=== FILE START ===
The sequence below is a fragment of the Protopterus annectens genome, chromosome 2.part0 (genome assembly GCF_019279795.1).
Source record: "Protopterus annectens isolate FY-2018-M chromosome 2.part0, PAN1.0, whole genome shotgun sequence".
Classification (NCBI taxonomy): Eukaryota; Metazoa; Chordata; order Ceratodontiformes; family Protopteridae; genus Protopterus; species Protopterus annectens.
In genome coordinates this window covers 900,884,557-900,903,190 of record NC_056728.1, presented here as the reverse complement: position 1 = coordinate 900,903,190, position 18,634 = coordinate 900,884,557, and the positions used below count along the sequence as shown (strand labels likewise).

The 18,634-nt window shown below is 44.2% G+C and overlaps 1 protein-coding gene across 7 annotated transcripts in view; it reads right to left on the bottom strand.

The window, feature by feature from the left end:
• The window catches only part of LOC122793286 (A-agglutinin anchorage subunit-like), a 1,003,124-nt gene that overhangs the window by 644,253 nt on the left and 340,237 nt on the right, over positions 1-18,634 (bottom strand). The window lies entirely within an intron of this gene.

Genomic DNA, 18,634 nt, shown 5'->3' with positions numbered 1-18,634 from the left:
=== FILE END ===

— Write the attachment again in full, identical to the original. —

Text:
The sequence below is a fragment of the Protopterus annectens genome, chromosome 2.part0 (genome assembly GCF_019279795.1).
Source record: "Protopterus annectens isolate FY-2018-M chromosome 2.part0, PAN1.0, whole genome shotgun sequence".
Classification (NCBI taxonomy): Eukaryota; Metazoa; Chordata; order Ceratodontiformes; family Protopteridae; genus Protopterus; species Protopterus annectens.
In genome coordinates this window covers 900,884,557-900,903,190 of record NC_056728.1, presented here as the reverse complement: position 1 = coordinate 900,903,190, position 18,634 = coordinate 900,884,557, and the positions used below count along the sequence as shown (strand labels likewise).

The 18,634-nt window shown below is 44.2% G+C and overlaps 1 protein-coding gene across 7 annotated transcripts in view; it reads right to left on the bottom strand.

The window, feature by feature from the left end:
• The window catches only part of LOC122793286 (A-agglutinin anchorage subunit-like), a 1,003,124-nt gene that overhangs the window by 644,253 nt on the left and 340,237 nt on the right, over positions 1-18,634 (bottom strand). The window lies entirely within an intron of this gene.

Genomic DNA, 18,634 nt, shown 5'->3' with positions numbered 1-18,634 from the left: